Yep. I could stop the article right there, but let me try to make the case for my answer. On April 13, Tim Dawkins, the principal of Oliver Winch Middle School in South Glens Fall, New York, wrote a guest blog for Peter DeWitt’s Finding Common Ground Blog in Education Week. Dawkins gave a confessional title to his thoughtful and not unpersuasive piece: “I’m a Principal Without Teaching Experience.”
Dawkins wrote about his own valuable and relevant professional experience—eight years as a high school counselor and two years as a high school assistant principal. He said that the question we should be asking about principal preparation and the answer we should be getting is this:
‘What types of professional experiences encourage a smooth transition into school leadership?’ Is facilitating learning in a classroom one such experience? Absolutely. Is it the only experience that matters? I submit that the answer is no.
Well, I couldn’t agree with Dawkins more about that. Having watched principals up close for many years as they opened new schools or made major reforms in the curriculum or instituted innovative instructional programs or launched new school governance models, I know that teaching experience is not nearly enough to make a great principal. Dawkins is right when he characterizes his days as a principal as being filled with “unpredictability.” I am sure they are more like his former days as a counselor, in many respects, than like a teacher’s days—meetings with upset or misbehaving students, conferences with concerned or angry parents, scheduled events being pushed aside in the face of crises that no one could have predicted the day before.
And who doesn’t agree that principals need some kind of leadership/administrative training and a year or two of assistant principalship experience? Because nothing prepares you for the wide variety of administrative and instructional and community relations and personnel and legal duties that principals face every day like being an assistant, under the watchful and mentoring eye of a great principal. Clearly, teachers do not have this experience and, perhaps with a rare exception, will need it to become highly effective principals.
So, I agree with Dawkins that facilitating learning in a classroom is not the only experience that matters. But, ideally, it is a necessary experience.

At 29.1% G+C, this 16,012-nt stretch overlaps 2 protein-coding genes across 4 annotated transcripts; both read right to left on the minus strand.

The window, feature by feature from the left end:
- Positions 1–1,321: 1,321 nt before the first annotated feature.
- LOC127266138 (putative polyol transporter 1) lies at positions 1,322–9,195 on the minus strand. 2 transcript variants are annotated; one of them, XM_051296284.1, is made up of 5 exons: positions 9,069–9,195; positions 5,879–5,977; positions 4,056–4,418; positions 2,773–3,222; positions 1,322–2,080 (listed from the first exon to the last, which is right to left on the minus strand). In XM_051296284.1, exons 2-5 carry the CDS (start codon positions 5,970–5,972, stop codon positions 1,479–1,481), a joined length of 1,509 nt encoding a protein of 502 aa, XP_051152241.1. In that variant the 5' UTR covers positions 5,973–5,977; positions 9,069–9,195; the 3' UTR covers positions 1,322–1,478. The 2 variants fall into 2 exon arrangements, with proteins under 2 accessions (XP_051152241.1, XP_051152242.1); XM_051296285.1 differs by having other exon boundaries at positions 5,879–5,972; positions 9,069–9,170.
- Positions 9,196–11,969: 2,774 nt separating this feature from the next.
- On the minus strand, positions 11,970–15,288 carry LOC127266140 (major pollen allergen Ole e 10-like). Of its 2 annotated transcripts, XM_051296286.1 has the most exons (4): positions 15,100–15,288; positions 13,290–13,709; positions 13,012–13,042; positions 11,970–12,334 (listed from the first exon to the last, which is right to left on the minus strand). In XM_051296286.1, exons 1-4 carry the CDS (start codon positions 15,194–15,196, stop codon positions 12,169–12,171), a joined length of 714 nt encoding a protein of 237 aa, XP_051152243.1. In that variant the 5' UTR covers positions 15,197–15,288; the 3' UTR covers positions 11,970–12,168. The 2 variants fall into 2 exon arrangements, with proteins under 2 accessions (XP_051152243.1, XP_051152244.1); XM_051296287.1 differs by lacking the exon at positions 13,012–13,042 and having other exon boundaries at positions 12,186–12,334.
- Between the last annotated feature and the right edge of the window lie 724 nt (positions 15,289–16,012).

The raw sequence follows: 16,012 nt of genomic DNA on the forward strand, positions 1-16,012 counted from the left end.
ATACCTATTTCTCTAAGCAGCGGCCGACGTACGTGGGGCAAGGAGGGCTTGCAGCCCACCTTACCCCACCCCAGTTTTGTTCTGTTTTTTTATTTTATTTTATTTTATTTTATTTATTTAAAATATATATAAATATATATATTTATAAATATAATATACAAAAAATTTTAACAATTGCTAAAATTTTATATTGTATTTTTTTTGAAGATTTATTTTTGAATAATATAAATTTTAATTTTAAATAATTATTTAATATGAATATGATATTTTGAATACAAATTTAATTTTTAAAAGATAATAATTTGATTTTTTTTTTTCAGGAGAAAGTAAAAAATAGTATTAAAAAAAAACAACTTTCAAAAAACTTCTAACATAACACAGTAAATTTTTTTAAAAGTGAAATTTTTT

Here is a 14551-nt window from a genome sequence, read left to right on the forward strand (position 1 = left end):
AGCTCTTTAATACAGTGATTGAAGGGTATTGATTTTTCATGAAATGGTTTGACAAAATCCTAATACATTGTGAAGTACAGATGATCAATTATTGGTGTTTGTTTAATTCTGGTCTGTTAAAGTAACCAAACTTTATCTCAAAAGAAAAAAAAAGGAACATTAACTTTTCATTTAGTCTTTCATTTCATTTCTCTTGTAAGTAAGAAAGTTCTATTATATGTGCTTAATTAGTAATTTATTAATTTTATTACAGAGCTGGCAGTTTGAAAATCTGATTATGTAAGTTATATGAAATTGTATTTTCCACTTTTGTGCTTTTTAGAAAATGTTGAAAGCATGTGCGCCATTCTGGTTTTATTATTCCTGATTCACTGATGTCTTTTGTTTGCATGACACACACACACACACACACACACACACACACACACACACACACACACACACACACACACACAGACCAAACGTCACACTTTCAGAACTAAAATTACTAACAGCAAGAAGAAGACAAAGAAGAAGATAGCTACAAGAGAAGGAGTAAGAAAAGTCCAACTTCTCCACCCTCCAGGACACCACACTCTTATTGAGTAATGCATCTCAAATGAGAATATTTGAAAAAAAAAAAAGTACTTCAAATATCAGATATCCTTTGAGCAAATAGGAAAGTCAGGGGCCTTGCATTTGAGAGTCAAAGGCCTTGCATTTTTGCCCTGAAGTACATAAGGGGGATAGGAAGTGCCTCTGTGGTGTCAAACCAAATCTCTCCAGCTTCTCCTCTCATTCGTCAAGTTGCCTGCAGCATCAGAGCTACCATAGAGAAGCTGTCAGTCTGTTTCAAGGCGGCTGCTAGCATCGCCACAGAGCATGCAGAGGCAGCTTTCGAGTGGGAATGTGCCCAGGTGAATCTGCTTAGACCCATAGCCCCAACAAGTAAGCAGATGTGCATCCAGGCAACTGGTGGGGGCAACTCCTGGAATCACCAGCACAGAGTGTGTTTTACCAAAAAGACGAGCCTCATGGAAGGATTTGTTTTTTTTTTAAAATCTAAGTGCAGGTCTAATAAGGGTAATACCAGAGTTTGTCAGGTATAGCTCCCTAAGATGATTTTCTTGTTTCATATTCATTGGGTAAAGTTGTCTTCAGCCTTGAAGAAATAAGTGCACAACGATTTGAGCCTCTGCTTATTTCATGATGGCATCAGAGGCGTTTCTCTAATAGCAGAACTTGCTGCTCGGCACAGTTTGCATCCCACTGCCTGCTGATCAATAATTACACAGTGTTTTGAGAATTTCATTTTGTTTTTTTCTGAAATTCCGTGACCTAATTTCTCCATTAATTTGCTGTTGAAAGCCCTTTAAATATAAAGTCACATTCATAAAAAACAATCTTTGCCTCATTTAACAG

Last November, I wrote a piece called “7 Things That Make a Principal Great.” One of those seven things was this (and I stand by it still):
A great principal is a great teacher. You might think this goes without saying, but it doesn’t. I love that the principal is typically called the “head teacher” in the U.K. If a principal is not a great teacher (any grade or any subject will do), then he or she cannot supervise the teachers in the school. You cannot supervise what you cannot do. Everyone knows that—including every teacher. If a principal cannot write a great lesson, deliver a great lesson, be creative in using all of the technology available, make up an appropriate student assessment, and keep the students engaged throughout, then that principal might as well stay in the office (which we already know means that he or she is not great).
In the May issue of More magazine, Judith Stone profiled a number of “second acts”—that is, career-changers who became successful in their “second act.” All the profiles were engaging, but I particularly enjoyed the one about Aihui Ong, a former software engineer, who founded Love with Food. In the profile, Ms. Ong offered her thoughts about good leadership:
I’m the only person in the company who’s done everyone’s job. I wrote the code for the site, I pitched to brands, I built our Facebook following, I packed boxes—I tell people I have a PhD in folding boxes. Because I understand the staff’s challenges, I can set reasonable goals for them. And when there’s a problem, I’ve walked in their shoes, so I can be understanding and flexible.
Yes, she can do everyone’s job—and they know it. That’s why she can supervise them and make them better.
The real work of school goes on in the classrooms and on the field trips and in the labs and in the gyms and music rooms and art studios. And, to his credit, Mr. Dawkins knows that. He wrote:
As a principal it’s my job to provide opportunities for kids and teachers, and I try my best to open that door daily.
School is about what teachers do with students to help them learn all that they can. Contrary to the way that many central offices deal with principals—in a flurry of paperwork, reporting on this and that—whatever principals do to pay attention to teachers teaching and students learning makes all the difference.
So, give us principals who are great teachers themselves—indeed, who have already done that job and done it well—who can walk into a classroom and pick up the ball where a hesitant teacher dropped it, who can bring a classroom to life with a great impromptu performance, who can model challenging discussions, who can play the game better than anyone else on the field. I have known principals just like that. Who wouldn’t want one?